Why I Don’t DNF Books

ImageI had a conversation with one of my friends recently about why I don’t DNF books. I’m the only person I know who doesn’t so it got me thinking about my motivations for pushing through to the end. To give you an idea of how far I’ll go with this, 11 years ago when I read Moby Dick, it took me 5 months to finish it because I found it so boring that I kept taking breaks (I could really have done without the tips on spearing a whale so that its heart explodes).

I can only remember ever giving up on two books in my life – Pride and Prejudice and Great Expectations. Before all you Austen and Dickens fans get mad at me, the reason I didn’t finish them wasn’t due to the books themselves.

With Pride and Prejudice, I could appreciate the quality of the writing, but I was 17 and about to go off to university and I was so nervous and distracted that I just couldn’t get into the story and was attracted to more easy read books. Great Expectations was given as a university assignment and I was actually enjoying it, but I ended up dropping out that semester and put the book aside and never returned to it. I intend to give them both another shot at some point (it still bothers me that I left them unfinished).

I can understand why it would seem strange, even ridiculous, that I would continue to read a book if I’m not enjoying it. After all, I could be reading one of the many, many other books on my TBR list that I would probably enjoy a lot more, so why waste my time?

The thing is, I don’t see it as a waste of time. There are a few reasons for this. Image2

I, like many bibliophiles, want to be a published novelist one day, and one of the best ways to learn the craft, aside from writing as much as possible, is to read the work of others. I find that I learn as much, if not more, from reading bad writing as I do good writing. It gives me a sense of what works and what doesn’t; why some characters feel real and relatable and some don’t; how some endings are incredibly satisfying while others are a great disappointment; and many other nuances of writing.

Something I also keep in mind while I’m reading a book I’m not really enjoying is that, good or bad, finishing a novel is an achievement in itself and out of respect for the author I choose to finish the book they have worked so hard on, even if it’s not to my taste. Sure, I don’t owe them anything and if I don’t find their work entertaining then I have every right to move on to something else, but it doesn’t feel right somehow, especially considering I want to be a published author myself.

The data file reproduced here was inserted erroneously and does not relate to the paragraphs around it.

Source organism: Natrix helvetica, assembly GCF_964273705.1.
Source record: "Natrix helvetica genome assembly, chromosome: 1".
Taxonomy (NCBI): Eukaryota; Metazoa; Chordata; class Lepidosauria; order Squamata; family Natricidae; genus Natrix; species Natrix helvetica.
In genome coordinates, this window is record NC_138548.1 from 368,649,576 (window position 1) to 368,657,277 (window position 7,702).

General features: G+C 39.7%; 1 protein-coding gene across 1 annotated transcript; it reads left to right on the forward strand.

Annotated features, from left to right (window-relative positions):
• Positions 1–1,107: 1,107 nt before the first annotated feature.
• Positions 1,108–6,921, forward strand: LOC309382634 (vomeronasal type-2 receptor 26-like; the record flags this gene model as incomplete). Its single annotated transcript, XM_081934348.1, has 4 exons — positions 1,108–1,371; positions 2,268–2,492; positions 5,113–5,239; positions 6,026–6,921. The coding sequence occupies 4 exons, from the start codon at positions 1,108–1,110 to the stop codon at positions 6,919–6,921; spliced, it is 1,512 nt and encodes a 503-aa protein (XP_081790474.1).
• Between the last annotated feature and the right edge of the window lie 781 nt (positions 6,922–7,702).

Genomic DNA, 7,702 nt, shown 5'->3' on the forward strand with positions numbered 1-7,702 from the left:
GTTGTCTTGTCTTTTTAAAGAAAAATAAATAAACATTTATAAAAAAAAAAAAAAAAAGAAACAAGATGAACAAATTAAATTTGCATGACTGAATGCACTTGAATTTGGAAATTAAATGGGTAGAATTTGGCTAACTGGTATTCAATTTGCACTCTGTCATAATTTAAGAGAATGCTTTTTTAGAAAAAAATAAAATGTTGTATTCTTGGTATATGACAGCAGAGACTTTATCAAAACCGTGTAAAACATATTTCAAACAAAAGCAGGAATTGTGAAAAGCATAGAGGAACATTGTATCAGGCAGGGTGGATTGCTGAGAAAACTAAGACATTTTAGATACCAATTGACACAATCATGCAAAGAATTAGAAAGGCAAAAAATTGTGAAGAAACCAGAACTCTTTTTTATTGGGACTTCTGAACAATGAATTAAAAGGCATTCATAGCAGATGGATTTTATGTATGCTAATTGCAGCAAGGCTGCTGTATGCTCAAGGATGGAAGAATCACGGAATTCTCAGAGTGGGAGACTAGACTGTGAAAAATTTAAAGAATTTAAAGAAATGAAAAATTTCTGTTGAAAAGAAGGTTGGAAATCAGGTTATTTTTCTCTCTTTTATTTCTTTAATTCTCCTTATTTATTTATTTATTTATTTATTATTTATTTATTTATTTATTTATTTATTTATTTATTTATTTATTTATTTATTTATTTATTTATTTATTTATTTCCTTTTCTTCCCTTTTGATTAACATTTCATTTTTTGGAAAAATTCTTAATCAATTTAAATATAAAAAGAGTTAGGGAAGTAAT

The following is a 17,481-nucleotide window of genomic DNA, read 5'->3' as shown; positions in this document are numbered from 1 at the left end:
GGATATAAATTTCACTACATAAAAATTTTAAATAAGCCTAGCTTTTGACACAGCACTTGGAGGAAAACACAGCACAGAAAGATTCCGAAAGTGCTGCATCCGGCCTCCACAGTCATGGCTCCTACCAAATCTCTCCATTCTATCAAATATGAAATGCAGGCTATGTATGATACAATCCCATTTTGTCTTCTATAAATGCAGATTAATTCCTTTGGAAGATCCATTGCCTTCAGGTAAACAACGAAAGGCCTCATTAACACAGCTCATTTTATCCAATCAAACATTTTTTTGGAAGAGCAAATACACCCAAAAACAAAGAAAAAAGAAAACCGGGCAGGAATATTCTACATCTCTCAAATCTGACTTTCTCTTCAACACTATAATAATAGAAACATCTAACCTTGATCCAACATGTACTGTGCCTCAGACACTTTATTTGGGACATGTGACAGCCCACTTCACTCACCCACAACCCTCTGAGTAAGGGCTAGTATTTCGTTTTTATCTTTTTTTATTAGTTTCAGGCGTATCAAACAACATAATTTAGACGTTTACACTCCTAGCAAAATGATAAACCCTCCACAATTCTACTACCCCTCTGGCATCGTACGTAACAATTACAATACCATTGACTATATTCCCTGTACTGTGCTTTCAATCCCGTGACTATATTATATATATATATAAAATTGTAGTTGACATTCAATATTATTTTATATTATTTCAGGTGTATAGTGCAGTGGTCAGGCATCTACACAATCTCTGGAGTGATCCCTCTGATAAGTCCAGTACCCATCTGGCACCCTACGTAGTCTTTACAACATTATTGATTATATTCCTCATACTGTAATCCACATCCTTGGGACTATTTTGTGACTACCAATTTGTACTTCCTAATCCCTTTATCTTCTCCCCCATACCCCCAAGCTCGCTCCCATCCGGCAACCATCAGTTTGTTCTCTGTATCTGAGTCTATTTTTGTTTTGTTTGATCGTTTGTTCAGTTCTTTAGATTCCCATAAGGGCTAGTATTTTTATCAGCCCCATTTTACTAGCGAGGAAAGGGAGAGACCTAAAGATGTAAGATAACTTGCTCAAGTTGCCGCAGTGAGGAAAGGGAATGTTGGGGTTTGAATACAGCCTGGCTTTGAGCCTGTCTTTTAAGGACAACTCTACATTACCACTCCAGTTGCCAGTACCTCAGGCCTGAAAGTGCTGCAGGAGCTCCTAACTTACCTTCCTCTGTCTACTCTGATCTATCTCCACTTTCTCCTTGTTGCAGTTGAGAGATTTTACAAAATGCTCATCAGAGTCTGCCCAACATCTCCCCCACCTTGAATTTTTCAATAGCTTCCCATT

Another thing that keeps me turning the pages is the possibility that there might be a hidden gem in there somewhere, be it a brilliant line, an unexpected plot twist, or an ending that suddenly makes the rest of the book make sense. If I put a book aside before the end, I’ll always wonder what I might have missed. Maybe I won’t have missed anything, but it’s the possibility that keeps me going.

Do any of you feel the same way, or are you happy to DNF a book you’re not enjoying? I’d love to hear from you!

The Liebster Blog Award (3)

I’ve been nominated for my third Liebster Award by the lovely Hideaway Girl. Thank you! Award Image

Many of you will be familiar with this award and since there are different variations of the rules I won’t list them here. The rules often ask for 11 facts about the blogger, but since this is the third time I’ve done this I’m afraid I’ve run out of interesting facts! If you’re curious, you can find 11 general facts about me from the first award here and 11 book related facts from the second award post here.

I’m happy to answer Hideaway Girl’s questions for me though, so here we go!

1) Why do you blog?

I started blogging originally as a way to enhance my CV (résumé) because I wanted to work in the publishing industry (which I now do – yay!) and because I wanted to connect with other book lovers. I enjoy having my own little space online where my ideas can live.

2) Who inspired you?

Since I was a little girl I have been inspired by my favourite actress Kate Mulgrew. I was lucky enough to meet her a few years ago and it was as amazing as I thought it would be. Her memoir comes out in April and I’m SO excited!